In the New York Times article “Colleges Discover the Rural Student,” Laura Pappano writes about rural students in relation to the college admissions system. The image accompanying the headline on the home page was previously an image of a student in the field (on 1/1/17), and the header image when you went to the article was the current image of the student sitting on the tractor. Now, after two days, the image beside the headline on the homepage is the same as threader image with the article.
Throughout the article, Pappano references multiple statistics about rural students and college application and attendance. For example, she writes “Just 29 percent of 18- to 24-year-olds in rural areas are enrolled in college, compared with 47 percent of their urban peers. Research also shows that they “under-match,” attending less competitive colleges than their school performance suggests, often favoring community colleges.” This could have been made into a visual to accompany the piece. The article is fairly long, so another visual would have made the statistics easier to absorb and broken up the long text some.
In the article, Pappano links to the website of the programs she references, which is helpful for people looking for more information; however, the links do not open in a new window or tab. This brings readers away from the New York Times website, which will make it less likely that readers will continue on to view another article on the site.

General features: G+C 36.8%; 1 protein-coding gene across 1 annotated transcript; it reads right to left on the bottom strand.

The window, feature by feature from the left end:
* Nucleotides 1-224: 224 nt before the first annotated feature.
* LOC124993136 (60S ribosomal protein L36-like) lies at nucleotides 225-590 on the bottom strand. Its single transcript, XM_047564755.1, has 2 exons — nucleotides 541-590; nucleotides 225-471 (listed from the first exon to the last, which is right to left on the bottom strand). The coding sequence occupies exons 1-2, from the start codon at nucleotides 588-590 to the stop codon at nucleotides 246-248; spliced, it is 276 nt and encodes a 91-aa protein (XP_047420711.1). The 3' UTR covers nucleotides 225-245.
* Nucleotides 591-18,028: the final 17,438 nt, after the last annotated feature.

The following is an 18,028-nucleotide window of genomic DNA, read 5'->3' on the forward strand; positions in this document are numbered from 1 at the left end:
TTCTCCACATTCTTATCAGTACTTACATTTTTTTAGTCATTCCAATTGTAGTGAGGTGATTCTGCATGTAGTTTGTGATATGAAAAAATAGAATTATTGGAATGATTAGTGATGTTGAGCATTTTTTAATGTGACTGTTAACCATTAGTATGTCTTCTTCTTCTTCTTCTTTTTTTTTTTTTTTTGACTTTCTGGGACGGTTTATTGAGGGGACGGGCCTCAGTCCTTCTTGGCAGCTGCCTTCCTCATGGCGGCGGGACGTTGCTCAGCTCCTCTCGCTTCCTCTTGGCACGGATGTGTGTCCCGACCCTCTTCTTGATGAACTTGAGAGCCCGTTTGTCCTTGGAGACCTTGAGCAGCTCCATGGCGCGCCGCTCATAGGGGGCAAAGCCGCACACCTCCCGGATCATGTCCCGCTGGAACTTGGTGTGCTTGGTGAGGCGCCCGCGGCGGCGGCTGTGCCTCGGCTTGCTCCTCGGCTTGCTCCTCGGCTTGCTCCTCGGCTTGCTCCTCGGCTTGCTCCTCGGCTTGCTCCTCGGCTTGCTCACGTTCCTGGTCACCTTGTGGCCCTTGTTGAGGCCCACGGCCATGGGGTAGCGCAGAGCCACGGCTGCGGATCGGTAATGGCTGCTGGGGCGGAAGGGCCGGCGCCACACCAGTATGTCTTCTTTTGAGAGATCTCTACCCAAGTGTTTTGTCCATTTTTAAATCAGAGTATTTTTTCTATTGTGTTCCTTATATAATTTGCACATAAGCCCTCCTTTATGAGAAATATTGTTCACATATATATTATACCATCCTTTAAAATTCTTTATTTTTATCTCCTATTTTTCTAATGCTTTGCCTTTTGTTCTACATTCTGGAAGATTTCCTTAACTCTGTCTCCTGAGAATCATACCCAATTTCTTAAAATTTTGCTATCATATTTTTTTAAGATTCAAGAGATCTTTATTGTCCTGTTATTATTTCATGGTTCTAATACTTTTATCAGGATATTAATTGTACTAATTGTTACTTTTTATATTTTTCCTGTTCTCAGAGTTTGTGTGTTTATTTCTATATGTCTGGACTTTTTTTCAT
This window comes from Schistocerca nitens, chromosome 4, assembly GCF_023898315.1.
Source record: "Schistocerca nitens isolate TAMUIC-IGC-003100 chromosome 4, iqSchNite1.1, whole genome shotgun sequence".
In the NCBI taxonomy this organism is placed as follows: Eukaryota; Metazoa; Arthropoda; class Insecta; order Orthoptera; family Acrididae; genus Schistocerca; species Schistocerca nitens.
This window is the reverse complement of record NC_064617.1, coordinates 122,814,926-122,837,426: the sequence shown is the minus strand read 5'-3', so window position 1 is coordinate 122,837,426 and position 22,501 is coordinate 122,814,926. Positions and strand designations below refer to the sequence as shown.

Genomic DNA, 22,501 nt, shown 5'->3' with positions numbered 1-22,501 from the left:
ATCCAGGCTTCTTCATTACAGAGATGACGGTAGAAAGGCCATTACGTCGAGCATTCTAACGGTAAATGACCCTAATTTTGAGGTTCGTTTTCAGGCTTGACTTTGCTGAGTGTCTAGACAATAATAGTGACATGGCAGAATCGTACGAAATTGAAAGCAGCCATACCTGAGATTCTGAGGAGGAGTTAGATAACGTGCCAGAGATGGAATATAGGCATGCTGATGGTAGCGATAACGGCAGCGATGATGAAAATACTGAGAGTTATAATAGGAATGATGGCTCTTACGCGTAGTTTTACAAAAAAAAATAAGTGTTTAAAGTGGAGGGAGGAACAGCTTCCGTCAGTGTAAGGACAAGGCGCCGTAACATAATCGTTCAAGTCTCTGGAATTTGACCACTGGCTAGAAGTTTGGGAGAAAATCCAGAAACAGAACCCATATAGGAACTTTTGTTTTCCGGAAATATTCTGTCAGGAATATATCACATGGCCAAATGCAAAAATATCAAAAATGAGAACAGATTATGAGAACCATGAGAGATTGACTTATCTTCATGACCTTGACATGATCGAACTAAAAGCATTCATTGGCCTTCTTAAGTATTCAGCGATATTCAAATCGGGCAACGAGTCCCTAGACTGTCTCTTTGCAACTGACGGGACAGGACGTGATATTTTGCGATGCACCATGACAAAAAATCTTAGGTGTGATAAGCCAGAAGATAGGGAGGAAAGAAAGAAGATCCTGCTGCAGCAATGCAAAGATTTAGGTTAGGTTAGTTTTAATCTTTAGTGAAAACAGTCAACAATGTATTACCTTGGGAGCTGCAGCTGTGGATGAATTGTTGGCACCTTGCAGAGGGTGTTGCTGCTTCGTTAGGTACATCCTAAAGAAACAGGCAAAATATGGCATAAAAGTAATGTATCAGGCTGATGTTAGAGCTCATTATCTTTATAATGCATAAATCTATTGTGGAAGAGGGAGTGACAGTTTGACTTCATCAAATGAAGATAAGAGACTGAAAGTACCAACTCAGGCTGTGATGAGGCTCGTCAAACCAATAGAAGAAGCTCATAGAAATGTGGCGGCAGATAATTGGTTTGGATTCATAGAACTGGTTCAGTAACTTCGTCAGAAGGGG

The article includes features comparable with social media that make it more sharable. For example, the bottom of the article includes a bubble with the number of comments the piece has received so far (featured to right). The one downside of including this at the bottom of the article is quite long for the online platform, so there is no guarantee readers will make it to the end of the article. The top of the page does have links that prompt readers to share, so that does increase the likelihood of the article being seen if readers choose to utilize that function.